The same goes for Meira and the impulsive decisions she makes while struggling to restrain her own pride and suffering the indignity of ruling a country entirely dependent on another. She clashes with Mather in this volume, with qualms that feel organic and true, but for the most part, she’s trying to keep her footing in a romance with Theron, her former fiancé, and prince of the very kingdom she suspects is trying to make a meal of her own.

In Theron, Raasch makes the compelling choice of foolish optimism, an angle which then lets her tease out the nuances of Theron’s tension with his father, the king of Cordell, while also shining insight on his deepest moral flaw: his refusal to acknowledge his countrymen as Winter’s oppressors. Without the will-they won’t-they in place for him and Meira, Raasch might have stumbled in keeping tension alive for them in book two, but putting this into play, she gains both a source of intrigue and a burgeoning indictment of a character who could otherwise be written as all-good. Instead, it is his very goodness––his blind faith in the powerful––that makes him dangerous.

Coupled with the introduction of some enticing new characters (the ruling family of Summer, in particular) and the usual varied and textured lineup of settings, the Snow Like Ashes series remains sweeping and absorbing in its second volume, but there are deeper mechanisms at work, setting the stage for book three, and those, forebodingly, grind at the edges of the story Ice Like Fire is trying to tell.

Raasch’s prose is apt where it concerns description and dialogue, but introspection, especially through Meira’s parts in first person, is both clumsily executed and too-often leaned upon. The tool of a character taking a paragraph at chapter’s end to announce their plans already reads as a bit trite, but Meira is never not putting the foot down in her stream of consciousness, with increasing detail and density of page time.

The end of chapter five runs for nearly a page of plotting before landing on “I will not return from this trip without a way to keep my kingdom safe.” Chapter twenty-eight ends with five pages of almost unbroken deliberation––it gets worse as the book progresses, and more and more comes to rest on the workings of its nebulous and excessively powerful magic system. It almost comes across as Raasch trying to make sense of her own creation, with a half-declaration, half-explanatory monologue slapped in whenever something of a magical nature needs to shift.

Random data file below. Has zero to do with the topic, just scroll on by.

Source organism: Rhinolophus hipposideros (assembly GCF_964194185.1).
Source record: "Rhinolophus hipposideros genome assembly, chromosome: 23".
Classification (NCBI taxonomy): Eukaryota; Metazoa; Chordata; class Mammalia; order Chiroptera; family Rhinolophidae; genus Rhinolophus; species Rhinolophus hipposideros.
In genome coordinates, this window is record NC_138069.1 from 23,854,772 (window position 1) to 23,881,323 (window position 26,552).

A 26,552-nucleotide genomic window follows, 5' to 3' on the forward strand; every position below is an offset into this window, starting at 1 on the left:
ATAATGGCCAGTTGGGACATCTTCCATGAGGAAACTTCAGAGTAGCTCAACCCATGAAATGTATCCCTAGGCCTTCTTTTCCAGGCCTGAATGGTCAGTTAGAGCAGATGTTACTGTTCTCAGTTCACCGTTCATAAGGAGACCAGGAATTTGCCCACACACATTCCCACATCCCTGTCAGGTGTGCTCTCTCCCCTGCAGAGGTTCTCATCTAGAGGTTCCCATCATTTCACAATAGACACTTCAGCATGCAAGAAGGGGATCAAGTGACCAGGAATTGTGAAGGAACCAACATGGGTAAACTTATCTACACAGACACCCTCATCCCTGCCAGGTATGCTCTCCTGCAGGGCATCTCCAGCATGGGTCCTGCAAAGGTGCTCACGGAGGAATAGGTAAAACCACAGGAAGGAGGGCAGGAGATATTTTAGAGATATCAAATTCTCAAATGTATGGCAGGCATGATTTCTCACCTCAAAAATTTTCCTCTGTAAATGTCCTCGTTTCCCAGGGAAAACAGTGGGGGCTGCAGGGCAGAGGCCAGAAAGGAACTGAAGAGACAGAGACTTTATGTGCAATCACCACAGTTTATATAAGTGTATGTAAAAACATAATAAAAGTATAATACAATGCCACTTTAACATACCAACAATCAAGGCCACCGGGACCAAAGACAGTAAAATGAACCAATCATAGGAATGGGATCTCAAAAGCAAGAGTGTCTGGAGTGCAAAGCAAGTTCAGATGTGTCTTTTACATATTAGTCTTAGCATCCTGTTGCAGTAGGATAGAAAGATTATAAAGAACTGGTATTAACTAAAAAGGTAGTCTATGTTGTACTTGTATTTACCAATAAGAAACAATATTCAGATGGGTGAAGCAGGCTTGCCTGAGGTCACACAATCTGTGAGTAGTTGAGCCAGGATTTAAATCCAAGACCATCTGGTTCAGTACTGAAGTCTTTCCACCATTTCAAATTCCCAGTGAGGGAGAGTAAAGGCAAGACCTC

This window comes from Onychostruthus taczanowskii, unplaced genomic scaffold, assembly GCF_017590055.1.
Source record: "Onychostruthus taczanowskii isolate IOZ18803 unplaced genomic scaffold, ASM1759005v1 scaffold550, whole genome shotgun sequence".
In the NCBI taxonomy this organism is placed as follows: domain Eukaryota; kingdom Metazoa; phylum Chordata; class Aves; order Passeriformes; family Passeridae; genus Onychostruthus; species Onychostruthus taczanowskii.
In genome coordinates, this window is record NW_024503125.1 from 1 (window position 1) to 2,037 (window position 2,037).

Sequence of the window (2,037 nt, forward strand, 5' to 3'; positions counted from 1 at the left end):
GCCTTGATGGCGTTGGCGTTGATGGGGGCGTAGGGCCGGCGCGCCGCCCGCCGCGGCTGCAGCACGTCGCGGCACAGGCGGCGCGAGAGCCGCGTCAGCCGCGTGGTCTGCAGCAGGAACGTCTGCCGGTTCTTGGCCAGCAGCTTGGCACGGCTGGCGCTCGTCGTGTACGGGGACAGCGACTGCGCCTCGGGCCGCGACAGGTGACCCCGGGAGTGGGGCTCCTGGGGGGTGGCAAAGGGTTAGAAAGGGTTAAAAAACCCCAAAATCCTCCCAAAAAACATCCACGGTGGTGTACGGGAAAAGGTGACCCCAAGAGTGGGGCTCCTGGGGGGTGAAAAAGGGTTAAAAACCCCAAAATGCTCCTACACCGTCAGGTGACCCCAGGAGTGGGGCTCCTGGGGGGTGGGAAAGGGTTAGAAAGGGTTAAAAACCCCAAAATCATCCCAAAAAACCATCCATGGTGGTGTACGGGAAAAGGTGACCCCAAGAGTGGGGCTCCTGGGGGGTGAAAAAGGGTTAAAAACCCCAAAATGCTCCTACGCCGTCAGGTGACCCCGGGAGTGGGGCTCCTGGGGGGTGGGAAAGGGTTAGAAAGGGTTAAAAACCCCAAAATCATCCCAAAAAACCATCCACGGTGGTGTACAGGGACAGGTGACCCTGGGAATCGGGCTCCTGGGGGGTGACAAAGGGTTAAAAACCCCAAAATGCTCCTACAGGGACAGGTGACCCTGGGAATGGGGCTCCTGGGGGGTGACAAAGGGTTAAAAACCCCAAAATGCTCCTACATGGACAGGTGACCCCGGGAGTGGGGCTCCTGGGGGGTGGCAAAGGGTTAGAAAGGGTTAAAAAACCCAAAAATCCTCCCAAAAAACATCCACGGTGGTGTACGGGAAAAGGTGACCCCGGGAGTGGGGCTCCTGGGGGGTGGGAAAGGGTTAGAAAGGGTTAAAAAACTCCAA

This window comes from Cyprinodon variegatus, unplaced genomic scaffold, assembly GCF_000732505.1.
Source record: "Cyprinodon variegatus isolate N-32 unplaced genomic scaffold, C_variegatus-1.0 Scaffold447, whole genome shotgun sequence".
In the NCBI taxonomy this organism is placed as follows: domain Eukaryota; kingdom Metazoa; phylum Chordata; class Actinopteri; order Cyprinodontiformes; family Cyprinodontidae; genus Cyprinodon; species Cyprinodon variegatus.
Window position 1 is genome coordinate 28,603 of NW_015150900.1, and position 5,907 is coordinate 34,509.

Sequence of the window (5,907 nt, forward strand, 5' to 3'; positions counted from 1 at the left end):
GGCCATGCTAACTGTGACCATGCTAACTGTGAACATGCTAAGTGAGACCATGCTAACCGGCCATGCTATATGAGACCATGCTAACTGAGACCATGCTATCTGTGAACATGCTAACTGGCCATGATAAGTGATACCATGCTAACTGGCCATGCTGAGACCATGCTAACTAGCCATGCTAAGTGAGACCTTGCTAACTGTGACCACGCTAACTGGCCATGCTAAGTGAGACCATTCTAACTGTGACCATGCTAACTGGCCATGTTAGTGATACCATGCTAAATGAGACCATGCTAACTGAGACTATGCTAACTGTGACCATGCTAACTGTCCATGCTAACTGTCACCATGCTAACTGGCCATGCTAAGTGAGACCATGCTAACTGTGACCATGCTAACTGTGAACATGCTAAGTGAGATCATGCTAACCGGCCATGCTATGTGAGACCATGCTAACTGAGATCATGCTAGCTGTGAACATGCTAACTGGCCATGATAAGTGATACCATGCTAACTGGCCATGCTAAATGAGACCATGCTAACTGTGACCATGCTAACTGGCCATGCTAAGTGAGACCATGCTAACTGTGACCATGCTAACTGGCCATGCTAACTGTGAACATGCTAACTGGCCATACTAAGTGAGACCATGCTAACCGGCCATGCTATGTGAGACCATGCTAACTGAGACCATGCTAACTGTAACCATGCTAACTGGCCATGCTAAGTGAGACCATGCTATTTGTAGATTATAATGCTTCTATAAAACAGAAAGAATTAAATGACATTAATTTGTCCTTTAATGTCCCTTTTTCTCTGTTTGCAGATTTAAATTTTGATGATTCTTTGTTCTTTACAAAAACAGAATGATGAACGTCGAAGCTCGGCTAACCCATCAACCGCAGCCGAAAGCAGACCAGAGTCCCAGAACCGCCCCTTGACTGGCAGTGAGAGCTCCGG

And the magic, exposed by the plot’s greater reliance on it in the second volume, is fast coming into relief as the series’ greatest weakness. A vague magic system isn’t necessarily a death knell: it’s something that good political worldbuilding, like Ice Like Fire‘s, can work around. But in centering the magic, both with the discovery of an ancient source known as the Magic Chasm, and with the onslaught of a manifestation of evil known as the Decay, Ice Like Fire leans on weak scaffolding that probably would’ve held up fine were it not for the additional weight.

Now, everyone’s fighting over world-ending magic, as opposed to something more grounded, like land, or food, or autonomy, and we discover in the process that the magic itself isn’t all that interesting. It doesn’t have any limits capable of forcing conflict, nor is it a skill that we can watch our characters struggle to acquire, so…what is it?